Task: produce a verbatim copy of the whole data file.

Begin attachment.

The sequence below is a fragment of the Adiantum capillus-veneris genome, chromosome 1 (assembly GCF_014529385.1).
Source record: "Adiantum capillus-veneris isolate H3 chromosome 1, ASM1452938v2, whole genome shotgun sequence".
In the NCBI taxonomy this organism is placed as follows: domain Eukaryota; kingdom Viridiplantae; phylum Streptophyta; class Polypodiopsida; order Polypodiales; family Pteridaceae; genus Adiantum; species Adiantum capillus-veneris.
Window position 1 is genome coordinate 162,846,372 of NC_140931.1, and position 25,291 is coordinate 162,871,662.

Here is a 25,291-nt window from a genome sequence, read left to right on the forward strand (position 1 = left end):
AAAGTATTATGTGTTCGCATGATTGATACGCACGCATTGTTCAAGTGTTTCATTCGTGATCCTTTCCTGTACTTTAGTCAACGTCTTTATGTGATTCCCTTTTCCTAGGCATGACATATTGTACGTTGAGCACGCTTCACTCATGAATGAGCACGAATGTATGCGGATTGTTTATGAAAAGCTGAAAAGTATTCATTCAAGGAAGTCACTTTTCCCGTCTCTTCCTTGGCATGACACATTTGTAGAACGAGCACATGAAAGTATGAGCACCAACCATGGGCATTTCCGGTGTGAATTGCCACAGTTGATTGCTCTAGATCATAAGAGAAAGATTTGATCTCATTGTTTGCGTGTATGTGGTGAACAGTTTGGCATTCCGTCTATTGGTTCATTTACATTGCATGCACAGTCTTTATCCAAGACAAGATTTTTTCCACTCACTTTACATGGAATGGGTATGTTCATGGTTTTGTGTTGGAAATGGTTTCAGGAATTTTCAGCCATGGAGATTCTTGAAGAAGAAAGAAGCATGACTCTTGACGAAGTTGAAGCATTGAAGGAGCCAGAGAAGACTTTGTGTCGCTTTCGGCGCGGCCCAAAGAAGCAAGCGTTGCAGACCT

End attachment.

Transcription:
The sequence below is a fragment of the Adiantum capillus-veneris genome, chromosome 1 (assembly GCF_014529385.1).
Source record: "Adiantum capillus-veneris isolate H3 chromosome 1, ASM1452938v2, whole genome shotgun sequence".
In the NCBI taxonomy this organism is placed as follows: domain Eukaryota; kingdom Viridiplantae; phylum Streptophyta; class Polypodiopsida; order Polypodiales; family Pteridaceae; genus Adiantum; species Adiantum capillus-veneris.
Window position 1 is genome coordinate 162,846,372 of NC_140931.1, and position 25,291 is coordinate 162,871,662.

Here is a 25,291-nt window from a genome sequence, read left to right on the forward strand (position 1 = left end):
AAAGTATTATGTGTTCGCATGATTGATACGCACGCATTGTTCAAGTGTTTCATTCGTGATCCTTTCCTGTACTTTAGTCAACGTCTTTATGTGATTCCCTTTTCCTAGGCATGACATATTGTACGTTGAGCACGCTTCACTCATGAATGAGCACGAATGTATGCGGATTGTTTATGAAAAGCTGAAAAGTATTCATTCAAGGAAGTCACTTTTCCCGTCTCTTCCTTGGCATGACACATTTGTAGAACGAGCACATGAAAGTATGAGCACCAACCATGGGCATTTCCGGTGTGAATTGCCACAGTTGATTGCTCTAGATCATAAGAGAAAGATTTGATCTCATTGTTTGCGTGTATGTGGTGAACAGTTTGGCATTCCGTCTATTGGTTCATTTACATTGCATGCACAGTCTTTATCCAAGACAAGATTTTTTCCACTCACTTTACATGGAATGGGTATGTTCATGGTTTTGTGTTGGAAATGGTTTCAGGAATTTTCAGCCATGGAGATTCTTGAAGAAGAAAGAAGCATGACTCTTGACGAAGTTGAAGCATTGAAGGAGCCAGAGAAGACTTTGTGTCGCTTTCGGCGCGGCCCAAAGAAGCAAGCGTTGCAGACCT